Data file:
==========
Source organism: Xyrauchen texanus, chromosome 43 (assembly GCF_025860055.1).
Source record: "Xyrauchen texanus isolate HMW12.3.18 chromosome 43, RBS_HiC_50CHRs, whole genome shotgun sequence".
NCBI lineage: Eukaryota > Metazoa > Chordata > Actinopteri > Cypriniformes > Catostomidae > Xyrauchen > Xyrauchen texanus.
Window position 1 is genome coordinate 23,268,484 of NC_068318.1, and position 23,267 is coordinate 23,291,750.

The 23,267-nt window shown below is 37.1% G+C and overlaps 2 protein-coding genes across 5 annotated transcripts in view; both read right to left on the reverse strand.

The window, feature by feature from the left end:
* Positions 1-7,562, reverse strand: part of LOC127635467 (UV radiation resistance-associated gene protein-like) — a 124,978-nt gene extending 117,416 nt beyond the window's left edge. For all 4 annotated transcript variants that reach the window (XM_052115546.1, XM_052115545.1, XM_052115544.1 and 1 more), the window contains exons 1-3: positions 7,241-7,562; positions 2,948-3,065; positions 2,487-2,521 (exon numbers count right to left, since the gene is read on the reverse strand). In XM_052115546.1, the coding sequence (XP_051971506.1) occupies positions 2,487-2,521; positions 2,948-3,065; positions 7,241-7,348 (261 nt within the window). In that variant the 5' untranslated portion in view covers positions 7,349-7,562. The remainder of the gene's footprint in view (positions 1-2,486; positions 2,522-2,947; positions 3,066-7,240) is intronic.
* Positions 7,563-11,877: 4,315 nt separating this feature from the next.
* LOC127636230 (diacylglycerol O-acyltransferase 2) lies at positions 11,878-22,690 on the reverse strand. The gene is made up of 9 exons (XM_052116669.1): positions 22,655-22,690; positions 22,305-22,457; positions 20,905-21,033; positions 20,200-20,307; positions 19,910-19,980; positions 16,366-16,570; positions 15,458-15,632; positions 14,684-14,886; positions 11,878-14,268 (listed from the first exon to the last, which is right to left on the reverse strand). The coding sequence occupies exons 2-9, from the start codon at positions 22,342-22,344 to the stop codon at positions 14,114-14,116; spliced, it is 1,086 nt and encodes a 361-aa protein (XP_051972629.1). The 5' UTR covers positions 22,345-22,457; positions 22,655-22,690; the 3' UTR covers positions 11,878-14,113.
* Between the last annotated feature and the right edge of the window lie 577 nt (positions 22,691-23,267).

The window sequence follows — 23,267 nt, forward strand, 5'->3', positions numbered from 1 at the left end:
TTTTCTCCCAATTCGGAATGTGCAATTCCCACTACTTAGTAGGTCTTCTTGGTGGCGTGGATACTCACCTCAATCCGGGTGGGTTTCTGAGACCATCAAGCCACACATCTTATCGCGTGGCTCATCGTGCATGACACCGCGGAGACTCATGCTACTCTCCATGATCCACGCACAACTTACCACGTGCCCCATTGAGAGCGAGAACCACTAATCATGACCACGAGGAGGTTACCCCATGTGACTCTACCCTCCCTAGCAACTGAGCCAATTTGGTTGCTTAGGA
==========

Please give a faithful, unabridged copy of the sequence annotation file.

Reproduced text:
Source organism: Xyrauchen texanus, chromosome 43 (assembly GCF_025860055.1).
Source record: "Xyrauchen texanus isolate HMW12.3.18 chromosome 43, RBS_HiC_50CHRs, whole genome shotgun sequence".
NCBI lineage: Eukaryota > Metazoa > Chordata > Actinopteri > Cypriniformes > Catostomidae > Xyrauchen > Xyrauchen texanus.
Window position 1 is genome coordinate 23,268,484 of NC_068318.1, and position 23,267 is coordinate 23,291,750.

The 23,267-nt window shown below is 37.1% G+C and overlaps 2 protein-coding genes across 5 annotated transcripts in view; both read right to left on the reverse strand.

The window, feature by feature from the left end:
* Positions 1-7,562, reverse strand: part of LOC127635467 (UV radiation resistance-associated gene protein-like) — a 124,978-nt gene extending 117,416 nt beyond the window's left edge. For all 4 annotated transcript variants that reach the window (XM_052115546.1, XM_052115545.1, XM_052115544.1 and 1 more), the window contains exons 1-3: positions 7,241-7,562; positions 2,948-3,065; positions 2,487-2,521 (exon numbers count right to left, since the gene is read on the reverse strand). In XM_052115546.1, the coding sequence (XP_051971506.1) occupies positions 2,487-2,521; positions 2,948-3,065; positions 7,241-7,348 (261 nt within the window). In that variant the 5' untranslated portion in view covers positions 7,349-7,562. The remainder of the gene's footprint in view (positions 1-2,486; positions 2,522-2,947; positions 3,066-7,240) is intronic.
* Positions 7,563-11,877: 4,315 nt separating this feature from the next.
* LOC127636230 (diacylglycerol O-acyltransferase 2) lies at positions 11,878-22,690 on the reverse strand. The gene is made up of 9 exons (XM_052116669.1): positions 22,655-22,690; positions 22,305-22,457; positions 20,905-21,033; positions 20,200-20,307; positions 19,910-19,980; positions 16,366-16,570; positions 15,458-15,632; positions 14,684-14,886; positions 11,878-14,268 (listed from the first exon to the last, which is right to left on the reverse strand). The coding sequence occupies exons 2-9, from the start codon at positions 22,342-22,344 to the stop codon at positions 14,114-14,116; spliced, it is 1,086 nt and encodes a 361-aa protein (XP_051972629.1). The 5' UTR covers positions 22,345-22,457; positions 22,655-22,690; the 3' UTR covers positions 11,878-14,113.
* Between the last annotated feature and the right edge of the window lie 577 nt (positions 22,691-23,267).

The window sequence follows — 23,267 nt, forward strand, 5'->3', positions numbered from 1 at the left end:
TTTTCTCCCAATTCGGAATGTGCAATTCCCACTACTTAGTAGGTCTTCTTGGTGGCGTGGATACTCACCTCAATCCGGGTGGGTTTCTGAGACCATCAAGCCACACATCTTATCGCGTGGCTCATCGTGCATGACACCGCGGAGACTCATGCTACTCTCCATGATCCACGCACAACTTACCACGTGCCCCATTGAGAGCGAGAACCACTAATCATGACCACGAGGAGGTTACCCCATGTGACTCTACCCTCCCTAGCAACTGAGCCAATTTGGTTGCTTAGGA